# Showing that this function is infinitely differentiable

Show, that the function

$$\mathcal E: \mathbb R \to \mathbb R: x \mapsto \begin{cases} \exp(-\frac{1}{x^2}), & \text{if x \neq 0}, \\ 0, & \text{otherwise}, \end{cases}$$

is infinitely differentiable and that $\frac{d^k\mathcal E}{dx}(0) = 0$ for all $k \in \mathbb N$.

We just introduced differentiation, so the solution should not contain very advanced techniques to solve this. We also got the tip it should be done by induction.

@fgp I found that it is $$f^{(n)}(x) = P_n \left(\frac1x\right)e^{-\frac1{x^2}}$$ where $P_n$ is a polynomial with integer coefficients.

I could also do the initial step for the induction:

For $n=1:$ $$f'(x) = \frac2{x^2}e^{-\frac1{x^2}} = P_1 \left(\frac1t\right) e^{-\frac1{x^2}}$$ where $P_1(x)=2x^2.$

I am stuck at the induction step: $f^{(n+1)}(x) =$.....

• Compute the first few derivatives and see if you can find a pattern. Then prove your hypothesis using induction... – fgp Jan 6 '14 at 15:45
• @fgp I answered you in my post (edited) – sj134 Jan 6 '14 at 16:11

Since $x \mapsto {1 \over x}$ is smooth for $x \neq 0$ and $x \mapsto e^x$ is smooth, it is clear that $\cal E$ is smooth for $x \neq 0$.

Suppose $x \ne 0$, then ${\cal E}^{(k)}$ has the form ${\cal E}^{(k)}(x) = e^{-{1 \over x^2}} p_k({1 \over x})$ for some polynomial $p_k$. This is clearly true for $k=0$, so suppose it is true for $k=0,...,n$. Then ${\cal E}^{(n)}(x) = e^{-{1 \over x^2}} p_n({1 \over x})$ and the chain rule gives ${\cal E}^{(n+1))}(x) = {\cal E}^{(1)}(x) p_n({1 \over x}) - {\cal E}^{(0)}(x) p_n'({1 \over x}) ({1 \over x^2}) = e^{-{1 \over x^2}} ({2 \over x^3}p_n({1 \over x})-p_n'({1 \over x}) ({1 \over x^2}) )$. If $p_{n+1}(y) = 2 y^3p_n(y)-p_n'(y) y^2$, then ${\cal E}^{(n+1))}(x) = e^{-{1 \over x^2}} p_{n+1}( {1 \over x} )$, and so the result is true for all $n$.

If $x \neq 0$, we have $e^{-{1 \over x^2}} = {1 \over {e^{1 \over x^2}}}$, and since $e^{1 \over x^2} \ge \sum_{k=0}^n {1 \over k!} {1 \over x^{2k}}$, we have $e^{-{1 \over x^2}} \le {x^{2n} \over \sum_{k=0}^n {1 \over k!} {x^{2(n-k)}}} \le {x^{2n} \over n!}$.

Suppose $p$ is a polynomial of degree $d$. Then for any $n$ we see that there is some constant $K$ such that $|e^{-{1 \over x^2}} p({1\over x})| \le K |x|^{2n-d}$ whenever $0 <|x| \le 1$. In particular, there is some $K$ such that $|e^{-{1 \over x^2}} p({1\over x})| \le K x^2$ for all $0 < |x| \le 1$.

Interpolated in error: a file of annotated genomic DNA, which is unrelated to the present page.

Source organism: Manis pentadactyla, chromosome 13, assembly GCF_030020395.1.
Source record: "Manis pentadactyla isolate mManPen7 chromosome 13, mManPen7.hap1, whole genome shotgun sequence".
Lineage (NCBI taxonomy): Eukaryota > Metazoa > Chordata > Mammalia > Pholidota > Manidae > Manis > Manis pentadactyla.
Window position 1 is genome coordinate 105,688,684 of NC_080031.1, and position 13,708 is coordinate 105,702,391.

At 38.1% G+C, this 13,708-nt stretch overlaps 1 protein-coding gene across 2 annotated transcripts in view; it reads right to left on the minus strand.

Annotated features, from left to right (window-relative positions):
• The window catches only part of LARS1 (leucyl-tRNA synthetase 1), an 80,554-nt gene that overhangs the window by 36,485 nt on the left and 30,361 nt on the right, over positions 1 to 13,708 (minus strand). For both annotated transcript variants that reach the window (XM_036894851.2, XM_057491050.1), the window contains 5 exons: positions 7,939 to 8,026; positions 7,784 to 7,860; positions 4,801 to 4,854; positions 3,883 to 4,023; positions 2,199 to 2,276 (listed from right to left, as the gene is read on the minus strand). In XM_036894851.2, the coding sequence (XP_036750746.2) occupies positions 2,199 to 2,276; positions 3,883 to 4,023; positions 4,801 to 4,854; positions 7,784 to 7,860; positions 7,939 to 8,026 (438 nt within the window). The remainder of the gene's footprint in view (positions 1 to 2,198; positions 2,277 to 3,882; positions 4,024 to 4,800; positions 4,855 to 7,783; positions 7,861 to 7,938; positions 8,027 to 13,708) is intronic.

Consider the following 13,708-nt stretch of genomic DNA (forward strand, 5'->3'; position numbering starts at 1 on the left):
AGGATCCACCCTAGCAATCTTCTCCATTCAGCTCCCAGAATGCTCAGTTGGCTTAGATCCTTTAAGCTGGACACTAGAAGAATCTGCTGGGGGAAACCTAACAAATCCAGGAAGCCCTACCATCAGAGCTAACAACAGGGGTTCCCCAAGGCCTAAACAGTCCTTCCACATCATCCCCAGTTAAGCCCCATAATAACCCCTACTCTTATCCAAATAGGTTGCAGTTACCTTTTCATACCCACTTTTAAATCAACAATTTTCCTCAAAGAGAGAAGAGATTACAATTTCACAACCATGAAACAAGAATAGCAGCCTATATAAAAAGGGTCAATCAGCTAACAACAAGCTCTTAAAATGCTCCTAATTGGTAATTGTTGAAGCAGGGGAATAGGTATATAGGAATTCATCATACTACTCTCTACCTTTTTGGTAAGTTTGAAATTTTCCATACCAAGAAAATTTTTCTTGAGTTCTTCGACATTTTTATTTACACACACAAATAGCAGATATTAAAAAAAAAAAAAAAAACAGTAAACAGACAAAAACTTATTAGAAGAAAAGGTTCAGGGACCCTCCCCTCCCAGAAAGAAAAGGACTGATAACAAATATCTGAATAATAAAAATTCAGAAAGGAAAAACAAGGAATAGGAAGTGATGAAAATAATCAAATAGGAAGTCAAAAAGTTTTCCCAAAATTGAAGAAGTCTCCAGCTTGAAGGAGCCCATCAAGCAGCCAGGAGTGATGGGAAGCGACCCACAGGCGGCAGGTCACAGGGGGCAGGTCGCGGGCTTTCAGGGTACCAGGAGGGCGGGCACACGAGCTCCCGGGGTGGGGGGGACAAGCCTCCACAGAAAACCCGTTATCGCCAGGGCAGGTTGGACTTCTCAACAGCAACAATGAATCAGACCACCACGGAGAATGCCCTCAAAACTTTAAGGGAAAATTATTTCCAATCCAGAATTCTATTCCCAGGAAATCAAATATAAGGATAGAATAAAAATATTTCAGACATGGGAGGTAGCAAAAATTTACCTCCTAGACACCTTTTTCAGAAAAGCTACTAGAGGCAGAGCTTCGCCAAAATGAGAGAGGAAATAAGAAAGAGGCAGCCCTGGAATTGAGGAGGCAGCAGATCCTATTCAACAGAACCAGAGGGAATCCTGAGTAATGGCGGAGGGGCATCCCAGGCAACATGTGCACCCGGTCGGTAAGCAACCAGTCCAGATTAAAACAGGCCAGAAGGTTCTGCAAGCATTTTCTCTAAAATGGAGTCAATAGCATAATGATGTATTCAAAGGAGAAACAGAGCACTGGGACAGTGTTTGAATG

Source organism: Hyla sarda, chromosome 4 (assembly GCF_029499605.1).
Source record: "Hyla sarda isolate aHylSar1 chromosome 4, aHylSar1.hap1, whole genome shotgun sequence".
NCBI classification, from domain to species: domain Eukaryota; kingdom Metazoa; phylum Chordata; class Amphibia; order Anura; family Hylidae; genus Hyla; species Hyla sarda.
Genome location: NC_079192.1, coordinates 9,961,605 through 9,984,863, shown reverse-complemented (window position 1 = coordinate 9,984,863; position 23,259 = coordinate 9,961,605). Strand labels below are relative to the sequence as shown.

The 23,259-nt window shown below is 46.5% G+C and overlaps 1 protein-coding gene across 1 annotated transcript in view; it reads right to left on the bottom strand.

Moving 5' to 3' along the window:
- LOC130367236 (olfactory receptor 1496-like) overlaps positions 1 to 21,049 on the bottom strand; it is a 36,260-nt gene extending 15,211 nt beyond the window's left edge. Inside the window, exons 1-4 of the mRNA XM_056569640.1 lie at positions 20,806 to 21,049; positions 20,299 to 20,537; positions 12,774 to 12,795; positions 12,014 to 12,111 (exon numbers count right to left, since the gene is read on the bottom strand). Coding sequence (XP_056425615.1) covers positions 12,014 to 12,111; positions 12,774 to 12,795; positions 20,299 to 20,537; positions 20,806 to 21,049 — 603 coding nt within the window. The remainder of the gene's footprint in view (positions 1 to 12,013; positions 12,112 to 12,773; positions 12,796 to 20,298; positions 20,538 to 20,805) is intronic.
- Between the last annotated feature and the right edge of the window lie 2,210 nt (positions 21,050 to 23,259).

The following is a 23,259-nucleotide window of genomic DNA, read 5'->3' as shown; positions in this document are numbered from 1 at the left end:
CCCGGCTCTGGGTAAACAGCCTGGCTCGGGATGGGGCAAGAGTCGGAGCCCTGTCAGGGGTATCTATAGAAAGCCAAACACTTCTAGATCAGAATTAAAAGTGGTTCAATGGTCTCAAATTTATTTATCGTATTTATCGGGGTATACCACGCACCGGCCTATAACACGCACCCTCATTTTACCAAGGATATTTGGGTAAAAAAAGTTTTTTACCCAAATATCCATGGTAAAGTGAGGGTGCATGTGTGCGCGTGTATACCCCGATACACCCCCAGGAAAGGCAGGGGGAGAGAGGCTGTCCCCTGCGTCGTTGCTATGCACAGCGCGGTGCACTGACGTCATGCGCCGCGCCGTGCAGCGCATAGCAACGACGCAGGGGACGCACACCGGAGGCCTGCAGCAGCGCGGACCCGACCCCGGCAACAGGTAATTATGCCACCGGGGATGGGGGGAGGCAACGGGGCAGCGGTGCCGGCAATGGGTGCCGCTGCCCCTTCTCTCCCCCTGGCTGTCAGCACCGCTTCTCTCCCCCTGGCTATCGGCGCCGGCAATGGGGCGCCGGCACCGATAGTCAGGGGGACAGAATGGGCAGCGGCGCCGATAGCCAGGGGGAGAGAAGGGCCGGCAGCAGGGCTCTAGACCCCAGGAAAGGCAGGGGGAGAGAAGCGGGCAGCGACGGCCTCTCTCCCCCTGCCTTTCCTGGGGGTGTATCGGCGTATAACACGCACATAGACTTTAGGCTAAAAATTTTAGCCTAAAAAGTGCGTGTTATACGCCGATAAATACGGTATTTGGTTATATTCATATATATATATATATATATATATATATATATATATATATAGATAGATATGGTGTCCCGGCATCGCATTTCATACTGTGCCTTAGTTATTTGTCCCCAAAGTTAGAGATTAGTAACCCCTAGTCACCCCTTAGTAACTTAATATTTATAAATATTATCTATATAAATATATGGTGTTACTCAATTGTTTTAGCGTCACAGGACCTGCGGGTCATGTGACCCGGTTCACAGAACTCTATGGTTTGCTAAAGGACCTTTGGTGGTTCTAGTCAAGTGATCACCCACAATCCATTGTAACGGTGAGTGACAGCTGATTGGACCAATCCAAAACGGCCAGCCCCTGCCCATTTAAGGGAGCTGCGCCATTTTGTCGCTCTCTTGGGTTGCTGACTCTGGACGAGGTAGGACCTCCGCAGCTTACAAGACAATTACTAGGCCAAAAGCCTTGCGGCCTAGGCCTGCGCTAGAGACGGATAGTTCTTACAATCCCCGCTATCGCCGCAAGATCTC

We have ${\cal E}^{(0)}(x) \le x^2$ for all $x$, and so ${\cal E}$ is continuous at $x=0$. Since $|{\cal E}^{(0)}(x) - {\cal E}^{(0)}(0) -0| \le x^2$, we see that ${\cal E}^{(0)}$ is differentiable at $x=0$, and ${\cal E}^{(1)}(0) = 0$.

Now suppose ${\cal E}^{(k)}$ is differentiable at $x=0$ and ${\cal E}^{(k)}(0) = 0$ for $k=0,...,n$. Then $|{\cal E}^{(n)}(x) - {\cal E}^{(n)}(0) -0| \le K x^2$ for some $K$ and $|x| \le 1$. Hence ${\cal E}^{(n)}$ is differentiable at $x=0$, and ${\cal E}^{(n+1)}(0) = 0$.

• In the expression $e^{-{1 \over x^2}} p_n({1 \over x})$ is $({1 \over x})$ a factor or is it part of the expression for the polynomial? – Sam Nov 24 '14 at 20:08
• It is a parameter to the (polynomial) function $p_n$. Unfortunate ambiguity (but I would have written $p_n(x) {1 \over x}$ otherwise, but that is not always common practice). – copper.hat Nov 24 '14 at 20:10
• Thanks. When you computed ${\cal E }^{(n+1)}(x)$, you used the product rule as well as the chain rule, correct? In the first term there, you have not taken the derivative of either $e^{-1 \over x^2}$ or $p_n({1 \over x })$ and in the second term it appears you took the derivative of both. Is this a typo or am I missing something? – Sam Nov 24 '14 at 20:23
• @user151852: Thanks for catching that. I had transposed the $0,1$ derivatives of $\cal E$ and this mistake rippled a little. I have fixed it, I believe. – copper.hat Nov 24 '14 at 20:34

(This is more a hint than a full answer) Note that

\begin{align*} \frac{d\mathcal{E}}{dx}(0) &= \lim \limits_{\substack{x \to 0 \\ x \neq 0}} \frac{\mathcal{E}(x)-\mathcal{E}(0)}{x} \\ &= \lim \limits_{\substack{x \to 0 \\ x \neq 0}} \frac{1}{x} \exp \left( -\frac{1}{x^2} \right) \\[2mm] &= 0 \end{align*}

So, $\mathcal{E}'(0)=0$. As well, we have :

\begin{align*} \frac{d^{2}\mathcal{E}}{dx^{2}}(0) &= \lim \limits_{\substack{x \to 0 \\ x \neq 0}} \frac{\mathcal{E}'(x)-\mathcal{E}'(0)}{x} \\ &= \lim \limits_{\substack{x \to 0 \\ x \neq 0}} \frac{2}{x^{2}} \exp \left( -\frac{1}{x^2} \right) \\[2mm] &= 0 \end{align*}

So, $\mathcal{E}''(0)=0$. I think you got the idea : you can prove (by induction, for example) that, for all $n \in \mathbb{N}^{\ast}$ there exists a polynomial $P_{n}$ such that

\begin{align*} \frac{d^{n}\mathcal{E}}{dx^{n}}(0) &= \lim \limits_{\substack{x \to 0 \\ x \neq 0}} \frac{\mathcal{E}^{(n-1)}(x)-\mathcal{E}^{(n-1)}(0)}{x} \\ &= \lim \limits_{\substack{x \to 0 \\ x \neq 0}} P_{n} \left( \frac{1}{x} \right) \exp \left( -\frac{1}{x^2} \right) \\[2mm] &= 0 \end{align*}

Let $S=\left\{x\mapsto P\left(\frac{1}{x}\right)\mathcal E(x)\mid P\in \Bbb R\left[X\right]\right\}$

Can you prove that $f\in S \implies f'\in S$?

What can you say about $\lim\limits_{x\to 0}f(x)$ for $f \in S$?